I’ve done two rounds of methotrexate injections now. I was incredibly worried in the weeks leading up to starting and I still am but I feel like I’ve come a long way in such a short space of time.
In my first session my nurse explained how I would need to do the injection myself from the off. I wasn’t expecting this and I turned into a quivering wreck in front of her eyes. Had I got used to someone doing it for me in these early days, the jump to then learning myself would have been something else to negotiate so why not do it all at once? It makes some crazy sense now but at the time I just wasn’t prepared.
I sat with clammy hands wrapped around a dummy injection for what felt like hours. I then got as far as putting the real thing to my leg to just sit with it again.
The whole time my nurse talking to me and explaining that I had come this far already and I could still choose to do anything I wanted to. And then the clincher…
“I don’t think you’re really scared of the needle at all are you. It’s the methotrexate you’re scared of.”
Nail. Head. How does she do that?
It IS the methotrexate that I’m scared of. I had a very bad experience back when I was first diagnosed and, all these years later, my brain has never let me forget it. But we sat for ages talking about why I’ve made this decision and how I’d got myself into that room and into that seat with the top off the injection.
So why have I made this decision? Because I’m sick of being this sick. Because I’m tired of always being this tired. Because I want to be able to live my normal life as close to a normal life as possible. Because I want my little girl to have a mummy who can play and run and throw her in the air.
And in just a split second I clicked the button. And it was done. Just like that.
My nurse said she didn’t think I was going to do it. And to be honest, at one point, neither did I. But I guess we all have our triggers and I’d found mine.
The following days passed without much fuss. My husband and I had to attend the wedding next day – I was late but I made it. I spent much of the rest of the weekend sleeping it off. I also cut all my hair off to help manage any hair loss from the methotrexate and the lupus.
Later that week I attended a patient event that my lupus team were holding at the hospital. They talked about the research they’re doing, the treatment they provide to patients and where they see lupus going in the future.
One of my consultants said: “The holy grail is getting patients to a point where they don’t need medication anymore.” Whilst I’m not about to throw it all away just yet, it was a shift in my mind.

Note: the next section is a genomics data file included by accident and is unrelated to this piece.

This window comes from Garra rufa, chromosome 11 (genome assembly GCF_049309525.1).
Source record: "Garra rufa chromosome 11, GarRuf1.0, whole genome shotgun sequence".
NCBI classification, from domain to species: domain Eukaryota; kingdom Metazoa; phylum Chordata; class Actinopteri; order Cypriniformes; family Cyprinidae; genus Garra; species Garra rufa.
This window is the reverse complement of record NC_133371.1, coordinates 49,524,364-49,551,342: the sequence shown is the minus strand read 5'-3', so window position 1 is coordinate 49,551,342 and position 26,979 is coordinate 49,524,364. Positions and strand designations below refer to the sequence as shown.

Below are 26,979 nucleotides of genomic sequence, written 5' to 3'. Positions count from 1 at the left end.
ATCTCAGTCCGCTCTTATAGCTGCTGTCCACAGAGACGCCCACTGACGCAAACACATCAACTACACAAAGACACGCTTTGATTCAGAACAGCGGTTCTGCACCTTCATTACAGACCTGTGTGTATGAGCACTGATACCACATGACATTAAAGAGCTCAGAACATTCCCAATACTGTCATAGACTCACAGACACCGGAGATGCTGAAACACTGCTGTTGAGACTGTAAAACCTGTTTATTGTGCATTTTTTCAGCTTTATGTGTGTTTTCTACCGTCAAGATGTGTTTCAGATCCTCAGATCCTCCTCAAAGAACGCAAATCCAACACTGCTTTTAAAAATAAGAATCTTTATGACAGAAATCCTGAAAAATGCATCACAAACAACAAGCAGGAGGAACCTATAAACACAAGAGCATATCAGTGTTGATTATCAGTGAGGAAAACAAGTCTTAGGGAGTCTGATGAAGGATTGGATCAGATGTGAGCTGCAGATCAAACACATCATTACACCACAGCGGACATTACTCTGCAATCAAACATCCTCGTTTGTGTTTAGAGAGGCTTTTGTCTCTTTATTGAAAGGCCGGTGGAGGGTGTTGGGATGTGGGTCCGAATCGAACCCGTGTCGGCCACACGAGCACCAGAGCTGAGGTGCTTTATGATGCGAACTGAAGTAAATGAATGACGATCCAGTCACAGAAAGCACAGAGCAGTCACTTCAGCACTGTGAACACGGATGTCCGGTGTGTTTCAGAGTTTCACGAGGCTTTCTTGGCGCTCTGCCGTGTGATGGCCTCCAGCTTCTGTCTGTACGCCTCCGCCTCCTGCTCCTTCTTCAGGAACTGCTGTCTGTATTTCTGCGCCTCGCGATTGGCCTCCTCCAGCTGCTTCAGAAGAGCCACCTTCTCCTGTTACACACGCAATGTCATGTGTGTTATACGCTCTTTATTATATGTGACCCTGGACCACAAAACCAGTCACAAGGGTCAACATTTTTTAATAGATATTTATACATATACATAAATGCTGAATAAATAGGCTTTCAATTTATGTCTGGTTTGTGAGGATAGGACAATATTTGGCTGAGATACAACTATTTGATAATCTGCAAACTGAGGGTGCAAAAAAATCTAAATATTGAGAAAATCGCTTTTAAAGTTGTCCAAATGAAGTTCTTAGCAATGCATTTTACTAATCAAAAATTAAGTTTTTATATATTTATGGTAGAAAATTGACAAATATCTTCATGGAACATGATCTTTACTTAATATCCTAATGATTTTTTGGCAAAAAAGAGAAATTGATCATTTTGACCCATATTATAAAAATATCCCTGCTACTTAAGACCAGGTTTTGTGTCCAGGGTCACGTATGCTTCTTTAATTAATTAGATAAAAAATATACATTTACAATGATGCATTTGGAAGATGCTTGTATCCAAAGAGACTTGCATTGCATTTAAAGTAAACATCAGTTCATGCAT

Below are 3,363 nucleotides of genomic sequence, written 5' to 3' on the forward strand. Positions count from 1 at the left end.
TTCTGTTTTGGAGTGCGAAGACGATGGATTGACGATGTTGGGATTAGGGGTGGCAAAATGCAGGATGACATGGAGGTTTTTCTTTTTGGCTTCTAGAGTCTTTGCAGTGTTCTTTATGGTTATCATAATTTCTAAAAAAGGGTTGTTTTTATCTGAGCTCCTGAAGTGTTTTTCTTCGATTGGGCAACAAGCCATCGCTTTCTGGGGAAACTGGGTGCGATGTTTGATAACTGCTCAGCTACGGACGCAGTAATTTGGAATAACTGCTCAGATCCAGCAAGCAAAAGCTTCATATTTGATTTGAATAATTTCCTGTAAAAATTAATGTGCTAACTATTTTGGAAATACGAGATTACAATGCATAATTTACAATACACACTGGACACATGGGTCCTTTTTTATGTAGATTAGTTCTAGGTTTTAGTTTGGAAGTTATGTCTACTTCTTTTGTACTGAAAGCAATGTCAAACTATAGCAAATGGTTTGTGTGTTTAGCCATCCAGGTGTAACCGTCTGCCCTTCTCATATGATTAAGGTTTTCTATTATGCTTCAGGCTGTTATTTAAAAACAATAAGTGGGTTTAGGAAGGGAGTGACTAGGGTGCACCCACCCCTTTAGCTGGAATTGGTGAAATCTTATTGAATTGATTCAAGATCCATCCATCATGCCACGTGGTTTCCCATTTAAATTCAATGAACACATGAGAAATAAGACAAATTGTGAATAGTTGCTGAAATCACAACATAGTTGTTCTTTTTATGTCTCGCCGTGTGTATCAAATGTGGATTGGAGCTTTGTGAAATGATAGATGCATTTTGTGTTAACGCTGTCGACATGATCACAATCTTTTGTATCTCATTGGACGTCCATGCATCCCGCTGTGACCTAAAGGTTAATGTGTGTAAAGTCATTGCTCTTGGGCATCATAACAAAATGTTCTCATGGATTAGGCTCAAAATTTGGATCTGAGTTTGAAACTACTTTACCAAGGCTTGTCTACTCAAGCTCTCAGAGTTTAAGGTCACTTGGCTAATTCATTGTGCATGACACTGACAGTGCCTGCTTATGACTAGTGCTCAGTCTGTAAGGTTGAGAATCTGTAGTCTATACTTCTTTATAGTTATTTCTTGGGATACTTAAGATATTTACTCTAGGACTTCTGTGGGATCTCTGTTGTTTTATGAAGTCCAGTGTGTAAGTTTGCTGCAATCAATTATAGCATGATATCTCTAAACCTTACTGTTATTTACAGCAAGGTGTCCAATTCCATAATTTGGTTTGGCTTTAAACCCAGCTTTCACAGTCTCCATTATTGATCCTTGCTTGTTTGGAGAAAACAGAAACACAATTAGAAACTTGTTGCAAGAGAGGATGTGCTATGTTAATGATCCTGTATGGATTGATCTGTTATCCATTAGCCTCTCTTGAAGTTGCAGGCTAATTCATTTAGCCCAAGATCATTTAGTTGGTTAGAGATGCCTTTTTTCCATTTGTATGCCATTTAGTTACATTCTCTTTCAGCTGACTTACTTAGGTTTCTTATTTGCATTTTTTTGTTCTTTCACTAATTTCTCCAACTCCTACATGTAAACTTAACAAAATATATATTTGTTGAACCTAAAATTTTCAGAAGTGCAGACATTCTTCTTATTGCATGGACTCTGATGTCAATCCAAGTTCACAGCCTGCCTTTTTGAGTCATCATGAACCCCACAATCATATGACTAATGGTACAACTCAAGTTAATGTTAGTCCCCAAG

Living with pain is normal for me and I just accept it. But I now accept that it doesn’t have to be. And I have to do everything I can to try and get to that point. Even if it means giving in to the one drug I’ve been avoiding for years.
Fast forward to round two. I hadn’t panicked myself in the run up so it seemed to come along quickly. I felt fine right up until I walked down those hospital corridors. That familiar sinking feeling in my stomach.
Once again my wonderful nurse greeted me and, under watchful eyes, suggested I just get started.
Had you told me, even just weeks ago, I would have been sat there on my second session opening the boxes and preparing my own injection I’d have never believed you. But I did it. And whilst I still had to pluck up the courage to press the button I did it approximately 6786 hours faster than last week.
In my haste to just get it over and done with I nearly pulled the needle out too quickly but managed to subconsciously correct it myself. Phew!
Whilst the dose was the same as last week and very low – I’m starting low and building up as my platelets are a bit tardy – I seemed to feel the effects worse. I don’t know if this is purely from the medication or a combination of things. This weekend, I’ve slept a lot and had a horrible metallic feeling in my mouth which definitely hasn’t helped my nausea. But still, it’s been manageable.
Four days post injection now. My pain is off the scale and I could hibernate for winter if given the chance but I’m not entirely sure I can put that down to the methotrexate. Just plain ol’ lupus I reckon.
So where do I stand on methotrexate injections so far? It’s gone a lot smoother than I’d ever have expected. I know there’s still a long way to go, both with getting the injecting part right and finding a manageable dose. That’s just before I can be discharged from weekly clinics and do it myself at home!
It will be a long time before we see if there’s any benefits. But I’m hopeful. I think I have to be. This isn’t my last shot at a ‘fix’ but I’m slowly working my way through the list so it would be nice to ride this one out and still have some backups under my belt.
On Thursday, round three, we go again. As always.
Rachel is taking over our social media accounts to share her lupus journey as she starts methotrexate injections. Posts will be signed -RW.
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